08 Aug Render hyper-real? The 3 types of renders Fat Sumo architects use.
In the architecture industry there is diverse opinions about rendering.
Are we losing something when we render hyper-real?
While the ability to digitally render does represent a powerful new tool in the architect’s repertoire, some may say that the rendering’s photo realism makes all projects appear visually similar regardless of their designers.
If all projects look the same then how can we substantively set them apart? Granted, it’s a superficial distinction but that’s precisely the point. These images can already be disseminated with stunning ease such that their value can never again be in their preciousness but rather the concepts they visually convey.
In our opinion, digital rendering is a means of expressing and illustrating a design so others can visualize the intent in a familiar way, rather than sketches, wire-frame drawings or blueprints, digital rendering enables an architect to show its clients what the intended design is in a format they understand, its in essence a way of better communication.
What is a render?
Once we have our 3D objects modeled and textured, we can move on to rendering images. Rendering is the virtual equivalent of photography. We take our objects, we add lights and cameras, and then we take a picture, or render, the final image. Now, the 3D process is similar to photography, but because it happens in the computer, we have a lot more control over the process. First off, we can choose different types of renderers, much like how a photographer may choose different film.
Each renderer is a little bit different and has its own look. Some of the more popular types are scanline renderers. Scanlines are fast and probably the simplest. They can look great, but advanced optical effects are difficult to simulate. Raycasting uses the camera as a source of rays which are cast into the scene. It is fast enough for real time and a lot of game engines use it. Raytracing is similar to raycasting, but it traces rays as a bounce throughout the scene.
This allows for more realism and advanced optical effects such as reflections and refractions. Radiosity takes raytracing a step further by allowing objects themselves to become light sources which creates a better simulation of ambient and bounce lighting. In both photography and rendering, lighting is a very important element. Lighting can affect the mood of the scene and be used to draw attention to certain parts of the scene.
In 3D, lighting is simply a simulation of the real world. Since it is a simulation, we can bend the laws of physics to suit our needs. For example, in the real world, every light casts a shadow, but in 3D, shadows are optional. In 3D a light can affect one object but not others. There are many other ways to control light. The same goes for cameras. Since cameras are virtual, we can control all aspects of the image. We can control focal length and aspect ratio.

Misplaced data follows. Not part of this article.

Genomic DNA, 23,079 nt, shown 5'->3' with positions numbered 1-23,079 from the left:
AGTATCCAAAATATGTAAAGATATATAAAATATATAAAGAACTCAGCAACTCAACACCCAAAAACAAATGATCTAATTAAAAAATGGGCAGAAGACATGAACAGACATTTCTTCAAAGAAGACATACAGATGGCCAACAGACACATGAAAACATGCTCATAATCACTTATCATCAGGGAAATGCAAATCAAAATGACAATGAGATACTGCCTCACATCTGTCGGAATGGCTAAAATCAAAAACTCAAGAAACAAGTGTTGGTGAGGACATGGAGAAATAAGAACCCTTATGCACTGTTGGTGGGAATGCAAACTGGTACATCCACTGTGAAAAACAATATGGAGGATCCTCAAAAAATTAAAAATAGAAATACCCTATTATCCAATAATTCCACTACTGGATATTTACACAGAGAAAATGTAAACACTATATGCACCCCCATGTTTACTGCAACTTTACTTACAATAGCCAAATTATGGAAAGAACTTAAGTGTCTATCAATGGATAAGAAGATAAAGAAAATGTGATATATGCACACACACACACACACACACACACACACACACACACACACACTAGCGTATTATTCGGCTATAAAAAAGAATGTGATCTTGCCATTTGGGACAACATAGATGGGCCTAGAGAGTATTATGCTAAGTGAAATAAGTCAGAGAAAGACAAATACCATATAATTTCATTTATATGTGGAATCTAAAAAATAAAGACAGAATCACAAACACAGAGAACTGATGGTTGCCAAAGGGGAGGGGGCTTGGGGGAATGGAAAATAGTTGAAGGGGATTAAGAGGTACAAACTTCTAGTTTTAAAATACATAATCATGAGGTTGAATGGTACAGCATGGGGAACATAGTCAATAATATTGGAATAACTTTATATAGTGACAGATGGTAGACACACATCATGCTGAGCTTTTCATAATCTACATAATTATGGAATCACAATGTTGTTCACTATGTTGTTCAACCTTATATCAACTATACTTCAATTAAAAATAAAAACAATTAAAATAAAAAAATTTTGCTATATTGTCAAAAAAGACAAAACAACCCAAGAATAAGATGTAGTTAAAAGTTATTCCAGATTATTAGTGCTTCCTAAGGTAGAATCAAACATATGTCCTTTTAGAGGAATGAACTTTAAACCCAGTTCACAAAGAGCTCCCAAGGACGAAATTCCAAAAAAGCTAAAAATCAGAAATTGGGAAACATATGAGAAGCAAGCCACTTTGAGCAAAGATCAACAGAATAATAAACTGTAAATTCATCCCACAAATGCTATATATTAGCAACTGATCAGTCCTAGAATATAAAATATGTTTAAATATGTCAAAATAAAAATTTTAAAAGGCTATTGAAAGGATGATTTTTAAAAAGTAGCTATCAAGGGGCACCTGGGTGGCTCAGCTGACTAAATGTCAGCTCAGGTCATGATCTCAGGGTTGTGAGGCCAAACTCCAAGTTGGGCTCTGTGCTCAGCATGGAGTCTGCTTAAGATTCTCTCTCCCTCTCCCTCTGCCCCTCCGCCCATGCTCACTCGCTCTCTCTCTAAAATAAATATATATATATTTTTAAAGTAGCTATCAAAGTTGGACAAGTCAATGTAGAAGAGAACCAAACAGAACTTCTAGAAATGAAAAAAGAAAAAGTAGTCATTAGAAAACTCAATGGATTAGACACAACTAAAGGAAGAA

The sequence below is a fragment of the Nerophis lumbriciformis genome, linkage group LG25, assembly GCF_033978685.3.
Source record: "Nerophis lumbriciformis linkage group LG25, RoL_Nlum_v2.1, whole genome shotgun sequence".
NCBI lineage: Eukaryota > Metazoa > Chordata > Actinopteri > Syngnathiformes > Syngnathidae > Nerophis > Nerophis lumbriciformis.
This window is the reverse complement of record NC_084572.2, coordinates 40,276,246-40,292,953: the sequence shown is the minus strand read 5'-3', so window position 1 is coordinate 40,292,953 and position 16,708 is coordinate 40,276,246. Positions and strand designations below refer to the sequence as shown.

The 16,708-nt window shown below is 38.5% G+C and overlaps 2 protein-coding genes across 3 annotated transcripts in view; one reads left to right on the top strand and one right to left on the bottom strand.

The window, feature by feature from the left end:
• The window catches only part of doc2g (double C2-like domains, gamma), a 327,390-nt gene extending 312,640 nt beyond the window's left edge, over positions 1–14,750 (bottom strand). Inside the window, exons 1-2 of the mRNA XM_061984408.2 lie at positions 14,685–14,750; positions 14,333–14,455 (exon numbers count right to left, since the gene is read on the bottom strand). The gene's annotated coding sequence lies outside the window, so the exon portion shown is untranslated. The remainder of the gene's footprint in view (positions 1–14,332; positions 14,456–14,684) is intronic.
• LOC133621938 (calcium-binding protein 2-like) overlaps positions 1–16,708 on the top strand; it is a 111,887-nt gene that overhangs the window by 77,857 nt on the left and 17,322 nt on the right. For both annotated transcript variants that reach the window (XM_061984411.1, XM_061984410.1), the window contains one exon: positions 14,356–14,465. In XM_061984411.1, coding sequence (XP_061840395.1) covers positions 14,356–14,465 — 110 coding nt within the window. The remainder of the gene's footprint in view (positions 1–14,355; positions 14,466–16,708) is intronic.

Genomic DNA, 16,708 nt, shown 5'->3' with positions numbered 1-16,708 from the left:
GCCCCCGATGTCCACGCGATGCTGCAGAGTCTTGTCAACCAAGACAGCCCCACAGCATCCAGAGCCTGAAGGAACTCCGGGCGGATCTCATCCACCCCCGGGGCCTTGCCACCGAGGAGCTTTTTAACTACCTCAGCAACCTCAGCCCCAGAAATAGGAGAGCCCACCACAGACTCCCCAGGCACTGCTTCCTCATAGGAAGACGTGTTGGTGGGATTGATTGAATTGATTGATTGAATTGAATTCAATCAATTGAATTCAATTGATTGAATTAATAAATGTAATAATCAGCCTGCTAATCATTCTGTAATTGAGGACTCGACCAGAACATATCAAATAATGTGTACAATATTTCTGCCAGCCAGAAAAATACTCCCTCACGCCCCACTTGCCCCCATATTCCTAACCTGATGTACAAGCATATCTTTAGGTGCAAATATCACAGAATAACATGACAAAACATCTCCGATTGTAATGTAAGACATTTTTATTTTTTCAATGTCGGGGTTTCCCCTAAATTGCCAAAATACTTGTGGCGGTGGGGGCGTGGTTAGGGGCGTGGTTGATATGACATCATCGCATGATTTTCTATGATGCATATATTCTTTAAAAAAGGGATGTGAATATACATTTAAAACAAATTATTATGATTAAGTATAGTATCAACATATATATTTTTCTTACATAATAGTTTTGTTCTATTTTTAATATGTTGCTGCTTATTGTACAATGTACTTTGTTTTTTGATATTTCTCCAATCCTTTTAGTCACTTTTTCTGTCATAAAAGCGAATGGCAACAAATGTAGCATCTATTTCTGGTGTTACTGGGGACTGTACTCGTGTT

We can also control depth of field which blurs the background and we can have the camera see some objects but not others. All of this gives us a large degree of control over our images.
What type of renders architects use?
V-Ray is arguably the stardard staple for for rendering proffesionals and us such one of the most used. V-ray is a rendering engine that uses advanced techniques, for example global illumination algorithms such as path tracing, photon mapping, irradiance maps and directly computed global illumination. The use of these techniques often makes it preferable to conventional renderers which are provided standard with 3D software, and generally renders using these techniques can appear more photo-realistic, as actual lighting effects are more realistically emulated.
The desktop 3D applications that are supported by V-Ray are: 3ds Max, Cinema 4D, Maya, Rhinoceros, SketchUp, Blender
Like V-ray Mental Ray is another one of those rendering engines that have been around since the beggining and although in recent years it has lost popularity still one of the most used. The primary feature of Mental Ray is the achievement of high performance through parallelism on both multiprocessor machines and across render farms. The software uses acceleration techniques such as scanline for primary visible surface determination and binary space partitioning for secondary rays. It also supports caustics and physically correct simulation of global illumination employing photon maps. Any combination of diffuse, glossy (soft or scattered), and specular reflection and transmission can be simulated.
Corona is the new kid on the block, gaining a rapidly increasing fan base. This is due to its easy setup in comparison to its counter parts and fast rendering times to produce a nice looking image.
The appeal of Corona is that is easy to use and very convincing realistic lighting simulation out of the box without long set up procedures. It’s still not perfect as die hard V-ray and Mental ray users still prefer to use what they are familiar with such as in the case of creating animations of high quality.